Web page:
Some mosques in the UK do not allow women to enter and pray during the holy month of Ramadan this year. However, there are those who say that this situation should be changed.
It seems that Almas does not have time to devote himself to worship in his daily life. She is raising three children alone and is currently studying at university. Therefore, the month of Ramadan is very important for him:
“I was looking forward to going to the Taraweeh prayer, especially on weekends. But when I went to the mosque next door, they said that the elderly, children and women were not allowed to enter.”
Diamond is not alone. Many mosques in the UK have decided to close their doors to women during Ramadan this year. Many say they do so because of coronavirus restrictions.
Many women, such as Almas, are not allowed to go to any mosque outside of Ramadan, including Friday prayers.
‘Secondary places decompose‘
In most mosques in England, women and men have separate sections for them. For many, this is an arrangement that allows them to focus on prayer.
Sometimes women pray behind men in the same place.
A more common practice is to divide the bulk of mosques for men, and for women to have a separate and generally smaller room.
Anita Nayyar, who is campaigning under the slogan “Open My Mosque,” says “second-class” spaces are generally reserved for women in mosques and she wants to change that.
Nayyar says the sections for women are generally smaller than the main places where men pray, in basements, behind locked doors, under stairs, and sometimes it is not clear when they will open.
The problem with the coronavirus has grown
With the coronavirus epidemic, this problem has grown.
Nayyar said, “During the pandemic, we hear that mosques that used to open places of worship for women do not think it is possible to create a social distance for men or to control the section reserved for women. Ensure that women close their doors.”
The BBC contacted the 29 largest mosques in the UK and asked them what rules they follow for women during Ramadan.
Five of these mosques do not have a section dedicated to women. Authorities at six mosques say they are unable to accept women due to health and safety concerns caused by the Covid-19 epidemic. Twelve mosques said they were open to women and seven mosques did not respond.
The Greenwich Islamic Center in London and the Beit al-Fuatuh Mosque, the Al-Akbar Mosque in Luton and the Lanarkshire Mosque in Scotland are among those who did not respond.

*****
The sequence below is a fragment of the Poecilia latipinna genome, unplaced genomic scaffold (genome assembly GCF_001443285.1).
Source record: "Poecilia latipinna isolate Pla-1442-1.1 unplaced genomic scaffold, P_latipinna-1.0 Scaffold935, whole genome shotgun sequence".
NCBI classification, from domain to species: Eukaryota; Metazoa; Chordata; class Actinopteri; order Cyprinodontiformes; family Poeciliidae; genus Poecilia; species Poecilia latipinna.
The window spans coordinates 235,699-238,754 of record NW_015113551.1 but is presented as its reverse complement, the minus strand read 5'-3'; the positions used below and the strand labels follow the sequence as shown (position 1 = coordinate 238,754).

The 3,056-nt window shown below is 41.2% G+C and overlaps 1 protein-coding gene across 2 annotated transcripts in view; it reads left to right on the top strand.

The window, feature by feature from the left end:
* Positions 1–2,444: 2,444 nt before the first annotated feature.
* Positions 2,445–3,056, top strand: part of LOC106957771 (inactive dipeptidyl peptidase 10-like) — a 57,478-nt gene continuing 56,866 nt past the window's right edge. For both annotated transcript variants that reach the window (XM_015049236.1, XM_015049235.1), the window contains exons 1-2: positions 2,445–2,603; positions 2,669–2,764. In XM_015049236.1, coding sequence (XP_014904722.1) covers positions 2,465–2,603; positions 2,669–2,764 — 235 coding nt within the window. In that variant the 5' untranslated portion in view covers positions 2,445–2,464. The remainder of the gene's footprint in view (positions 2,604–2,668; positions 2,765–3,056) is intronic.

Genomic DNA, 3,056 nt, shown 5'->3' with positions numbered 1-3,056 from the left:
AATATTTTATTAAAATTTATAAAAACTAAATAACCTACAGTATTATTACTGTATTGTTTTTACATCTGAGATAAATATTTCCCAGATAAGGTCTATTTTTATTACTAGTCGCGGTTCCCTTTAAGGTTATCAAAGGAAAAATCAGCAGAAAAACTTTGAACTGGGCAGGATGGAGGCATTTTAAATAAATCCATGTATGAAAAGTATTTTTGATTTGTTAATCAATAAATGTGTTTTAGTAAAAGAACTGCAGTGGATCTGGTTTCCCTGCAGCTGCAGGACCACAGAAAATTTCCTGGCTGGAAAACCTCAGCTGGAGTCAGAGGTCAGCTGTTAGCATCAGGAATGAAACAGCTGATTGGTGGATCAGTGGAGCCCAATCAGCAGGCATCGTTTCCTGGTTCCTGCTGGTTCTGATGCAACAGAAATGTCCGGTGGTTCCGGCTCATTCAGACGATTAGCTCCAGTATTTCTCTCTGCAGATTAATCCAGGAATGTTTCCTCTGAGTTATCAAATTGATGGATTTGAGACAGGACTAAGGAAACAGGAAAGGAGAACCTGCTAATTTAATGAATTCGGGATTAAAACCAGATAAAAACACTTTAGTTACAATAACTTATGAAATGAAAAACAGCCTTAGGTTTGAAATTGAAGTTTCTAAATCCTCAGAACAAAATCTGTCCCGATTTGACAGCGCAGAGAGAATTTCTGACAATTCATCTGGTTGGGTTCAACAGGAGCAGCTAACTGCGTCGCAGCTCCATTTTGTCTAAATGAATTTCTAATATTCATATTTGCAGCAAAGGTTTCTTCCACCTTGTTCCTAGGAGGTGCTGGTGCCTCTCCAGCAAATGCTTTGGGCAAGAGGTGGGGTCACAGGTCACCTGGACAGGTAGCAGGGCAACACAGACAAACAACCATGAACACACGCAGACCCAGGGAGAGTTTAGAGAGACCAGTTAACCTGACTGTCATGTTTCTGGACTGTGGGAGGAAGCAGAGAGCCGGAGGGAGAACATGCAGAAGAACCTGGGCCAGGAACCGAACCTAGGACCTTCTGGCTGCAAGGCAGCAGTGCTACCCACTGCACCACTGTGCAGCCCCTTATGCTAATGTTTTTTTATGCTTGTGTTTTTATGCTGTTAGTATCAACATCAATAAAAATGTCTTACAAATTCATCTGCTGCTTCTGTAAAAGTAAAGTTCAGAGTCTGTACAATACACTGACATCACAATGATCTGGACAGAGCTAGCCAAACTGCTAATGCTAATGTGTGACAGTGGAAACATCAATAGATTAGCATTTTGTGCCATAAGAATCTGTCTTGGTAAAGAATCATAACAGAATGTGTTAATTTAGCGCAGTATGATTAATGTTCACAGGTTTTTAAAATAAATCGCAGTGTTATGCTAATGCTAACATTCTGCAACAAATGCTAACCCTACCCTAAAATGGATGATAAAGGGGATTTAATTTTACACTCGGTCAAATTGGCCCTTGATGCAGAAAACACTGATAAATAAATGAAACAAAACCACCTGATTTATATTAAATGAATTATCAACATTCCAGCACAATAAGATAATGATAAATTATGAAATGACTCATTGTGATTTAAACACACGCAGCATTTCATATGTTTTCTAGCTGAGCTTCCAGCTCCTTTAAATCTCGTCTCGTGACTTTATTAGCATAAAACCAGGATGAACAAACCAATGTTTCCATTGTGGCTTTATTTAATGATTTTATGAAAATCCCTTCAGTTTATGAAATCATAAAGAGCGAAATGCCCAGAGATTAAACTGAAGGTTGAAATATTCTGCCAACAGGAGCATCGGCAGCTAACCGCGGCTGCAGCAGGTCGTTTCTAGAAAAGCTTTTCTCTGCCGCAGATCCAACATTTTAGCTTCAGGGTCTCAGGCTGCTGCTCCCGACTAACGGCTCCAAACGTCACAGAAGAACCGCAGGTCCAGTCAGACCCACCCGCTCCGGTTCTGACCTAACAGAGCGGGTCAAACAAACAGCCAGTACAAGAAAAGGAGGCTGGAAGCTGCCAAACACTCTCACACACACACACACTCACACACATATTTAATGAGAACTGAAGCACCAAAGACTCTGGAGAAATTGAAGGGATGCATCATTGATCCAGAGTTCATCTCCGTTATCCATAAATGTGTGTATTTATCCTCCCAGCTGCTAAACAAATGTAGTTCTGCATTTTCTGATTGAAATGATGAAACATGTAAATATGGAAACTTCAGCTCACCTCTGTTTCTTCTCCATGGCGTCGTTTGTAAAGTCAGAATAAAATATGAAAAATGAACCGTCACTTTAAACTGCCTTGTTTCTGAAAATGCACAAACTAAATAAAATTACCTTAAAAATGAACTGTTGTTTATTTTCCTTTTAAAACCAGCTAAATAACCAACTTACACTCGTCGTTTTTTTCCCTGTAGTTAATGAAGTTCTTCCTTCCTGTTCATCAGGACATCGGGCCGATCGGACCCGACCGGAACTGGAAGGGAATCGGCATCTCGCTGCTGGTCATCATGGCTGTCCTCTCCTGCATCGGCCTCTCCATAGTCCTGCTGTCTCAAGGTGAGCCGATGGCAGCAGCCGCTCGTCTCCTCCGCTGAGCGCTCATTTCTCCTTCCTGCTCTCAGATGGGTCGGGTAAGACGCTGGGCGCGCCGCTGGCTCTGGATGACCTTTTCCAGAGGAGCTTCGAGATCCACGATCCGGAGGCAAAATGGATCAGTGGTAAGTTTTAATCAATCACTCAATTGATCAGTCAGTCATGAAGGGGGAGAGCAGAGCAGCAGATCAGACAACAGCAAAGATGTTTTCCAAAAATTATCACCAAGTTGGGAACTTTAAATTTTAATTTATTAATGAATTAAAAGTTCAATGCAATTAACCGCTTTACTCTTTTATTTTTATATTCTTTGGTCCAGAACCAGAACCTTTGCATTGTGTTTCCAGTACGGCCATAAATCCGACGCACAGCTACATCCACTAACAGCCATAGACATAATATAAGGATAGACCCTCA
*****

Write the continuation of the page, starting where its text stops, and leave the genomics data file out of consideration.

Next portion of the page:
The Milton Keynes Islamic Center and the Almas Mosque did not answer questions from the BBC as to why it did not open its doors to women.
“What’s annoying is that there are three big rooms for women downstairs. I know other women who go to the mosque. Widows, women living apart from their children, women with mental health problems. If I am affected, I can’t even think of the impact on these women,” Almas said.
‘Can be easily solved if you want’
Julie Siddiqi, a women’s rights activist fighting to make mosques in Britain more open to women, shared a video on her Instagram account explaining how her mosque, the Jamia Mosque and the Islamic Center in Slough are connected to women during Ramadan.
Siddiqui received messages from hundreds of Muslim women in the UK about similar experiences.
“I understand health and safety issues,” he says. “The location of our mosque is very large. This problem can be easily solved in this mosque. Frankly, this is an event that transcends Covid. This is a thought. This is the mentality that men can decide. Women will not be able to go to the mosque,” he added.
Siddiqui Mosque told the BBC that the decision not to admit women to the mosque was made after consulting with women volunteers who were concerned about the lack of resources and did not want to endanger the volunteers.
One of the mosques where women are not allowed is the Beit ul Futuh Mosque in London. A statement from the mosque said, “In Islam, it is not obligatory for women to pray in the mosque, but for men.”
“As soon as the restrictions are lifted, women will be able to pray in the mosque as before,” the mosque said.
Imam Sheikh Ibrahim Mogra of Leicester said, “Men and women should be allowed to worship in mosques in the same way,” but added:
“According to some traditions, it is acceptable for women to worship at home instead of praying in mosques, so Muslims have a different view on this issue,” she said.
There are also mosques that have changed their attitudes. Jamia Mosque and the Islamic Center in Hounslow initially planned to be open only to men, but changed their minds at the beginning of Ramadan after discussions on the Internet about women entering the mosque.
Zara Mohammad, president of the Muslim Council of England, said they recommended that mosques be open to both women and men during Ramadan and the rest of the year.
Zaha Mohammad said, “Women should participate and play a role in the development of mosque activities. We encourage a constructive dialogue and a solution-oriented approach to improve access and opportunities for Muslim women.”